1973 Bruce Cockburn – Virtuoso                   Night Vision is his fourth LP, but this could have been any of the earlier ones.  This was chosen because there were fewer worthy LPs as the seventies dragged on.

1984 kd lang – Virtuoso                                       A Truly Western Experience is representative of the self-produced LP coming out of the punk aesthetic. This is the original pressing she was selling out of Edmonton, not the later Warner re-issue.

1990 Celine Dion – Virtuoso                            Unison is her first English record and breakthrough, the end of the LP era.

True Patriot Love

1960 Wayne/Shuster – True Patriot Love               Believe it or not, the best selling LPs were comedy LPs and people laughed with them. LPs by Bill Cosby and Bob Newhart sold as well as LPs by the early Beatles, who sold more 45s.

1962 Paul Anka – True Patriot Love             21 Golden Hits on RCA is an expanded re-recording of his rarer Big 15 on ABC, indicative of the pop origin of Canadian rock and roll, versus its gospel origins in the south or its western swing origins in western North America. This entry could have been anything by the Crew Cuts, the Toronto quartet singing earlier than Anka, or maybe even Robert Goulet.

1963 The Travellers – True Patriot Love   Something to Sing About is the Canadian folk statement, Seeger-inspired, pre-Beatles, with Blowin’ in the Wind. Classic cover art.

1964 Lorne Greene – True Patriot Love    Biggest Canadian entertainer of the LP era, with his biggest hit, “Ringo.” This entry, Welcome to the Ponderosa, could have been Shatner’s The Transformed Man, but Lorne Greene was bigger, and could do it all – even read the news. So Canadian.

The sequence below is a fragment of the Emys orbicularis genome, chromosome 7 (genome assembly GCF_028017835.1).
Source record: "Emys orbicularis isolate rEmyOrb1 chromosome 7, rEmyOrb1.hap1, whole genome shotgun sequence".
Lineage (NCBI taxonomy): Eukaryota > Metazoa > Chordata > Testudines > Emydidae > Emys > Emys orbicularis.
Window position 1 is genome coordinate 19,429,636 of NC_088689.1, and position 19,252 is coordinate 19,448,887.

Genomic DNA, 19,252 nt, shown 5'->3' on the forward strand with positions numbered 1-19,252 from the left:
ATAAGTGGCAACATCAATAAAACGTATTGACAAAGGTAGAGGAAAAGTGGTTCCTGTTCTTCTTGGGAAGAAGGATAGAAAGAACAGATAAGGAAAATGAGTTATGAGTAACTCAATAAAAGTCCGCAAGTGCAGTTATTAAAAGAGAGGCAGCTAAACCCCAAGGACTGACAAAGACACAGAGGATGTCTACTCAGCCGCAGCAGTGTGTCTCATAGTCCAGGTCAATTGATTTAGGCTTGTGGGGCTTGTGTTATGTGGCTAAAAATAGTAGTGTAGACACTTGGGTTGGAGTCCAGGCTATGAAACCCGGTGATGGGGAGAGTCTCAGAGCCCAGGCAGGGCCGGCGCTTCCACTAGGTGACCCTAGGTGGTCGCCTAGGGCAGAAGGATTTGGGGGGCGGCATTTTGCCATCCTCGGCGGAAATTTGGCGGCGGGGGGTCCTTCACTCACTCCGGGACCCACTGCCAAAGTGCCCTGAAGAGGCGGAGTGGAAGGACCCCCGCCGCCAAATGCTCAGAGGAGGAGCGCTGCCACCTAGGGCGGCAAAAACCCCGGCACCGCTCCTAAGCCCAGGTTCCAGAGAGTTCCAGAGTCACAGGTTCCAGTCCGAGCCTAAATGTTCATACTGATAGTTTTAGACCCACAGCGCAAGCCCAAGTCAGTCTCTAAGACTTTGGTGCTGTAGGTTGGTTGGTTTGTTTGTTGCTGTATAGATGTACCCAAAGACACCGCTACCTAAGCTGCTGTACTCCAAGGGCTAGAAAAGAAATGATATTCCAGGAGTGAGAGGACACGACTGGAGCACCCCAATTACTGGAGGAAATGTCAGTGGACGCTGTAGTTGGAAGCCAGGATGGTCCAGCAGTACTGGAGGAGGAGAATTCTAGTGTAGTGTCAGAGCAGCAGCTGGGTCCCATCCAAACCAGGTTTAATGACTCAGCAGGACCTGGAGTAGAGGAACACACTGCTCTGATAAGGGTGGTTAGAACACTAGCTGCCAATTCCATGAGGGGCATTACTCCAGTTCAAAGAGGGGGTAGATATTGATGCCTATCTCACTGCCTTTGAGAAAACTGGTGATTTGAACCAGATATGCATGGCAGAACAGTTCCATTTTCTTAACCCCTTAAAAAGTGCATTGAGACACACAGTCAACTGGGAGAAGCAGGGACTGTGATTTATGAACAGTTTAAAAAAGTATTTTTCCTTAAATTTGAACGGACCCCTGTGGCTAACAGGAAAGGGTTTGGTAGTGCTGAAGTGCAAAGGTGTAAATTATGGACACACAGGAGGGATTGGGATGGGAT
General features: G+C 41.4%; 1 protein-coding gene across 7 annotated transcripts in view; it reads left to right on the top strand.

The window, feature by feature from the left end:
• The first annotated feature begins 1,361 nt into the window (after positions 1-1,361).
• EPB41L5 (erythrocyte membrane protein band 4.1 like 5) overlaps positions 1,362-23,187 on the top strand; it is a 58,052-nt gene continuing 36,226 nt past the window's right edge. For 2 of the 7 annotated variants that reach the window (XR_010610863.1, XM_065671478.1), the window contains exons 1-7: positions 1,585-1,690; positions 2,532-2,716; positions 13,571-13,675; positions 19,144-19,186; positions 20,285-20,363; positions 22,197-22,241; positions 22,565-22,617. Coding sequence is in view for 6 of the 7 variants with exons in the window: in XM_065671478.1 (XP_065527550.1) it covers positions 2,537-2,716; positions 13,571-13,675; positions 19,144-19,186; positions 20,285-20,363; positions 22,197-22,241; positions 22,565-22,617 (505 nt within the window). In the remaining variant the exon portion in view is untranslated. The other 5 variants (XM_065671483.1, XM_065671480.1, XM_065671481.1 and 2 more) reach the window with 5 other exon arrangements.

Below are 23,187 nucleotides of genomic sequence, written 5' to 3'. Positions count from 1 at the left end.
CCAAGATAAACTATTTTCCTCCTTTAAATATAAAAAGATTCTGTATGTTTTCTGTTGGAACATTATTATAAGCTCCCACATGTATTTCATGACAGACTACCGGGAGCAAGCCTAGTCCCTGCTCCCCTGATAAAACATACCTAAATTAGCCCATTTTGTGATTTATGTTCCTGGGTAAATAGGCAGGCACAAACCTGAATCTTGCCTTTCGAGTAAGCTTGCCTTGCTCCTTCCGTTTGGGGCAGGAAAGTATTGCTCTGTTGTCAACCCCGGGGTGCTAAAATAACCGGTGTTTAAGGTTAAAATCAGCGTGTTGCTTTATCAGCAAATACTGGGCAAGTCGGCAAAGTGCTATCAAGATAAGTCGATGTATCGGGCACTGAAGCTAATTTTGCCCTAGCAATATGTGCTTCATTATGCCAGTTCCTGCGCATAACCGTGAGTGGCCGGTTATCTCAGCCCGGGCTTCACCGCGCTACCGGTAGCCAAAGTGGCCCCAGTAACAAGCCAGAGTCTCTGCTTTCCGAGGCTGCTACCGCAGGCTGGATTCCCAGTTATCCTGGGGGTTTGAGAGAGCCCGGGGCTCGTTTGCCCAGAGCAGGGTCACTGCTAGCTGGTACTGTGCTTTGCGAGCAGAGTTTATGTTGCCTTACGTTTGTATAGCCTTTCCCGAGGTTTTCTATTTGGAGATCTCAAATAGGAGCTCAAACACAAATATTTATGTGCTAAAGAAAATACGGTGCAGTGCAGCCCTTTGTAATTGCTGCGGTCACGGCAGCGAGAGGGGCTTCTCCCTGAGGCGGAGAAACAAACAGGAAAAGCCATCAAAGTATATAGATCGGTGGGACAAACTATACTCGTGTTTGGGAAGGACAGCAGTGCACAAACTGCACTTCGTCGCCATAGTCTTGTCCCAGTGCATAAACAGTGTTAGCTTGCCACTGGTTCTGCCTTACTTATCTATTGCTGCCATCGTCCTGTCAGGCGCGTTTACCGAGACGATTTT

1965 The Guess Who – True Patriot Love                Super Golden Goodies contains “Shakin’ All Over,” the most famous Canadian response of many worthy ones to the British invasion. This entry should be the Shakin’ All Over LP, but I’ve never seen it. After “These Eyes” on RCA, Quality Records released this compilation on its budget label Birchmount. It also contains “Flying on the Ground is Wrong” written by Neil Young from 1967 (Can., #36). Nice cover art.

1967 Bobby Gimby – True Patriot Love     Let’s Get Together has the centennial theme song CA-NA-DA, the best selling single of 1967 at 270,000 copies, all-star production support (Sheridan, Richardson), and possibly the first recording of “What a Wonderful World.” Armstrong’s version was released October 1967, but this LP surely must have been released in early 1967. Its label Quality and subsidiary Birchmount, are the most prominent Canadian labels of the era, along with Arc and Point. This could have been something by Guy Lombardo, but I think he is pre-LP.

1969 Anne Murray – True Patriot Love      This Way is My Way has the early international hit “Snowbird” buried on side 2.

1969 The Guess Who – True Patriot Love                Wheatfield Soul has the first international Canadian rock hit “These Eyes.”

1971 Stampeders – True Patriot Love       “Sweet City Woman” was one of the first of thousands of major-label CanCon hits out of the MAPL system from 1971 onward. This entry could have been Seasons in the Sun.

1973 Xaviera – True Patriot Love                  Xaviera! was released by GRT when the Happy Hooker was living in Toronto, qualifying as a MAPL artist. This commences the end of the LP era, soon to be followed by VHS, widespread pornography, and CDs. Features Rompin Ronnie Hawkins.

1988 Cowboy Junkies – True Patriot Love               The Trinity Session is another of the self-produced LPs of the 1970s and 1980s, more enduring than most. Probably this should have been an LP of the group Rush in a nod to Prog Rock, but I never held on to their records.


Cover of Oscar Peterson's Night Train


Welcome To The Ponderosa album cover 


This is the album that I am most looking forward to hearing.  I don't believe I have ever listened to it before.